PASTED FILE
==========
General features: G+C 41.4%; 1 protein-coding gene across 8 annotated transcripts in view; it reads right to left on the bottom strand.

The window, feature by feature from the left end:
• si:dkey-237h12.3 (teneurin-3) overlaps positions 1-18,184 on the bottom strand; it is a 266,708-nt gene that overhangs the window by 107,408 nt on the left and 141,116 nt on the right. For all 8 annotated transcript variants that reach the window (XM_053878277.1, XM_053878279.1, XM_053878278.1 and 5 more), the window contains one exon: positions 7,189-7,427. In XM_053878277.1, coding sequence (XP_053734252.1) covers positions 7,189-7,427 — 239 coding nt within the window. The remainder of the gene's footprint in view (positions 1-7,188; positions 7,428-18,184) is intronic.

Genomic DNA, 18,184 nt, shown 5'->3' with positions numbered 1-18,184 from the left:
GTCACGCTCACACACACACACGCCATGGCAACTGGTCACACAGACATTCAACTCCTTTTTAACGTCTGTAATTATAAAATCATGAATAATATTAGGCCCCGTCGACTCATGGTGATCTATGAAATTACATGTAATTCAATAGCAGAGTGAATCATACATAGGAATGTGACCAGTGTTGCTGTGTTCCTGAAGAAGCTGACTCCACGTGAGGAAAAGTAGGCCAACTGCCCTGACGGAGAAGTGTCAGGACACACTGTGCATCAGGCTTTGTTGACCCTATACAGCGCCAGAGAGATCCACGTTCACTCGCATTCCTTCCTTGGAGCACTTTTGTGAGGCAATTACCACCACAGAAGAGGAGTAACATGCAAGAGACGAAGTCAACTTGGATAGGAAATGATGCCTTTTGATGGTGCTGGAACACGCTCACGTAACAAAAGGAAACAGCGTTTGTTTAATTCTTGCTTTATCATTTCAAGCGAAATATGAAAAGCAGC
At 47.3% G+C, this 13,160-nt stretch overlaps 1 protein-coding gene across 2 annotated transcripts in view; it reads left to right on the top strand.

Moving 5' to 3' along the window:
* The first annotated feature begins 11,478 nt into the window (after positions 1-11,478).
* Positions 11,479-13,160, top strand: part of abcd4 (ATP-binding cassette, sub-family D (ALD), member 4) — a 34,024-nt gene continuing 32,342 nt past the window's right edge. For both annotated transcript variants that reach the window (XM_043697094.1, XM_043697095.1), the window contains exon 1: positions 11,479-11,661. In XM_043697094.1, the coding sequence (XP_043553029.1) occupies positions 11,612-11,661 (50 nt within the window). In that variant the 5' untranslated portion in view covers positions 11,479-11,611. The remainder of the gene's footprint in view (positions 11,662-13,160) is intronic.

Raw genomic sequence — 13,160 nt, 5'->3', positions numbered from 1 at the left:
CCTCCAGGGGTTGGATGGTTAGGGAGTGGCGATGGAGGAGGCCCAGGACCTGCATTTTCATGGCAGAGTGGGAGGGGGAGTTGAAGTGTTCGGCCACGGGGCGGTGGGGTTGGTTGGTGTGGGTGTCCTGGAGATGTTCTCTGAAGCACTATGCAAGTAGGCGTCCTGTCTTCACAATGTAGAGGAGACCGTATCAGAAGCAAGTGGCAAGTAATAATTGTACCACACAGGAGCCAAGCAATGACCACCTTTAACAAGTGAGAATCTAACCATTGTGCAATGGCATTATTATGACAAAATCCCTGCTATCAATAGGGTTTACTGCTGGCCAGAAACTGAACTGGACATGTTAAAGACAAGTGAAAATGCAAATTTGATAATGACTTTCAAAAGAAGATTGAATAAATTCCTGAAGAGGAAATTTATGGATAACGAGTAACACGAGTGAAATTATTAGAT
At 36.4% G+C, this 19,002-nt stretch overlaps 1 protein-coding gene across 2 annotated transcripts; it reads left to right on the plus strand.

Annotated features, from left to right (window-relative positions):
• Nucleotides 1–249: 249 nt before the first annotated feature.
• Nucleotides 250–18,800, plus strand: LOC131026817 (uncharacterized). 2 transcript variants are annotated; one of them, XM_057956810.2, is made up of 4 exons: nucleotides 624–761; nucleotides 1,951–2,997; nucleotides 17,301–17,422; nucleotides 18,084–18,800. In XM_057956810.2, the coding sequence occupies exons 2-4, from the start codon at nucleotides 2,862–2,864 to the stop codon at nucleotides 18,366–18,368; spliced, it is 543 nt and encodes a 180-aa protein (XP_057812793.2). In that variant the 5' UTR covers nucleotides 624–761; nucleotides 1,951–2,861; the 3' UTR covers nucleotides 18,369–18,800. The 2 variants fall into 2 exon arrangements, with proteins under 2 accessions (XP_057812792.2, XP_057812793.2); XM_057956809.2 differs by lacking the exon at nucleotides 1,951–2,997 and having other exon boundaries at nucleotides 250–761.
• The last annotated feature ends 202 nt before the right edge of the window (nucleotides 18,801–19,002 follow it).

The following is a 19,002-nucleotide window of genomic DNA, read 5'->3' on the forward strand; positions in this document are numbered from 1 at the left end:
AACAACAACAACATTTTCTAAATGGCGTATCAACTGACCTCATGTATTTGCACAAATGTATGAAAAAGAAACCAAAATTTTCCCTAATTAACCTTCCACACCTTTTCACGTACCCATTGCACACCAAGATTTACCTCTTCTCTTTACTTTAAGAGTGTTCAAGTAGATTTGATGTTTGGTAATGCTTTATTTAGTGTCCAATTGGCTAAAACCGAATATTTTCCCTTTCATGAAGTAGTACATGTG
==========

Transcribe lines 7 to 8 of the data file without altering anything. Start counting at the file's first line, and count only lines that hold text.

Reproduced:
Moving 5' to 3' along the window:
* The first annotated feature begins 11,478 nt into the window (after positions 1-11,478).